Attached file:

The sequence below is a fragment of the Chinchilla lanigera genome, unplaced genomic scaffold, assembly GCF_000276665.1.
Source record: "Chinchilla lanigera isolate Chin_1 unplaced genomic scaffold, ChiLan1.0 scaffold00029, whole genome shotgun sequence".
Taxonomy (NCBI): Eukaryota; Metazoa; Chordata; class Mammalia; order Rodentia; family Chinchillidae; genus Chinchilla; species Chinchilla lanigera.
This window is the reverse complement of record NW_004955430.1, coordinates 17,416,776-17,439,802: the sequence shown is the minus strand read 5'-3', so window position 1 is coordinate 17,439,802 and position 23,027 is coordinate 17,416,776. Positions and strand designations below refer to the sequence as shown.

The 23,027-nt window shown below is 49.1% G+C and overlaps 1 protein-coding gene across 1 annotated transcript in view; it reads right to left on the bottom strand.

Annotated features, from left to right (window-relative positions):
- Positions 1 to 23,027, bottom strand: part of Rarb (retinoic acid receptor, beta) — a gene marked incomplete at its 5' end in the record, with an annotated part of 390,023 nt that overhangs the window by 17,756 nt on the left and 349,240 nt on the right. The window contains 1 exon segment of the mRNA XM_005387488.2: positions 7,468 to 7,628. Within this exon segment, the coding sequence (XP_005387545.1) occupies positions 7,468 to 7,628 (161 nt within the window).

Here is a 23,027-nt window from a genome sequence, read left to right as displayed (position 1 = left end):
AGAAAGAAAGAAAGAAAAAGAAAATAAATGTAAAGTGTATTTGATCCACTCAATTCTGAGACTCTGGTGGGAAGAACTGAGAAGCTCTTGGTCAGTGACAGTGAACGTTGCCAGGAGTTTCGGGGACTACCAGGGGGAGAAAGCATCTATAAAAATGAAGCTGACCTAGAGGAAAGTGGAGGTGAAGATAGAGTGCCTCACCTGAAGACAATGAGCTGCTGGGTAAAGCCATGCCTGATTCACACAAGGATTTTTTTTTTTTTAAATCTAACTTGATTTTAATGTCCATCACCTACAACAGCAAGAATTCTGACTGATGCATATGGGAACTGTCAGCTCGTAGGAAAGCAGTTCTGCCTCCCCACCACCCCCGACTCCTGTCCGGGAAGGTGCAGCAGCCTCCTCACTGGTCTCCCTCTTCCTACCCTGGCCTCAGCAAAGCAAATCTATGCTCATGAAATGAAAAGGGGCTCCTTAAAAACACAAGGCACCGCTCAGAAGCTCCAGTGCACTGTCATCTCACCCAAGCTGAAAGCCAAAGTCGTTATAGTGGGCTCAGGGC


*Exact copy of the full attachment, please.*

The sequence below is a fragment of the Chinchilla lanigera genome, unplaced genomic scaffold, assembly GCF_000276665.1.
Source record: "Chinchilla lanigera isolate Chin_1 unplaced genomic scaffold, ChiLan1.0 scaffold00029, whole genome shotgun sequence".
Taxonomy (NCBI): Eukaryota; Metazoa; Chordata; class Mammalia; order Rodentia; family Chinchillidae; genus Chinchilla; species Chinchilla lanigera.
This window is the reverse complement of record NW_004955430.1, coordinates 17,416,776-17,439,802: the sequence shown is the minus strand read 5'-3', so window position 1 is coordinate 17,439,802 and position 23,027 is coordinate 17,416,776. Positions and strand designations below refer to the sequence as shown.

The 23,027-nt window shown below is 49.1% G+C and overlaps 1 protein-coding gene across 1 annotated transcript in view; it reads right to left on the bottom strand.

Annotated features, from left to right (window-relative positions):
- Positions 1 to 23,027, bottom strand: part of Rarb (retinoic acid receptor, beta) — a gene marked incomplete at its 5' end in the record, with an annotated part of 390,023 nt that overhangs the window by 17,756 nt on the left and 349,240 nt on the right. The window contains 1 exon segment of the mRNA XM_005387488.2: positions 7,468 to 7,628. Within this exon segment, the coding sequence (XP_005387545.1) occupies positions 7,468 to 7,628 (161 nt within the window).

Here is a 23,027-nt window from a genome sequence, read left to right as displayed (position 1 = left end):
AGAAAGAAAGAAAGAAAAAGAAAATAAATGTAAAGTGTATTTGATCCACTCAATTCTGAGACTCTGGTGGGAAGAACTGAGAAGCTCTTGGTCAGTGACAGTGAACGTTGCCAGGAGTTTCGGGGACTACCAGGGGGAGAAAGCATCTATAAAAATGAAGCTGACCTAGAGGAAAGTGGAGGTGAAGATAGAGTGCCTCACCTGAAGACAATGAGCTGCTGGGTAAAGCCATGCCTGATTCACACAAGGATTTTTTTTTTTTTAAATCTAACTTGATTTTAATGTCCATCACCTACAACAGCAAGAATTCTGACTGATGCATATGGGAACTGTCAGCTCGTAGGAAAGCAGTTCTGCCTCCCCACCACCCCCGACTCCTGTCCGGGAAGGTGCAGCAGCCTCCTCACTGGTCTCCCTCTTCCTACCCTGGCCTCAGCAAAGCAAATCTATGCTCATGAAATGAAAAGGGGCTCCTTAAAAACACAAGGCACCGCTCAGAAGCTCCAGTGCACTGTCATCTCACCCAAGCTGAAAGCCAAAGTCGTTATAGTGGGCTCAGGGC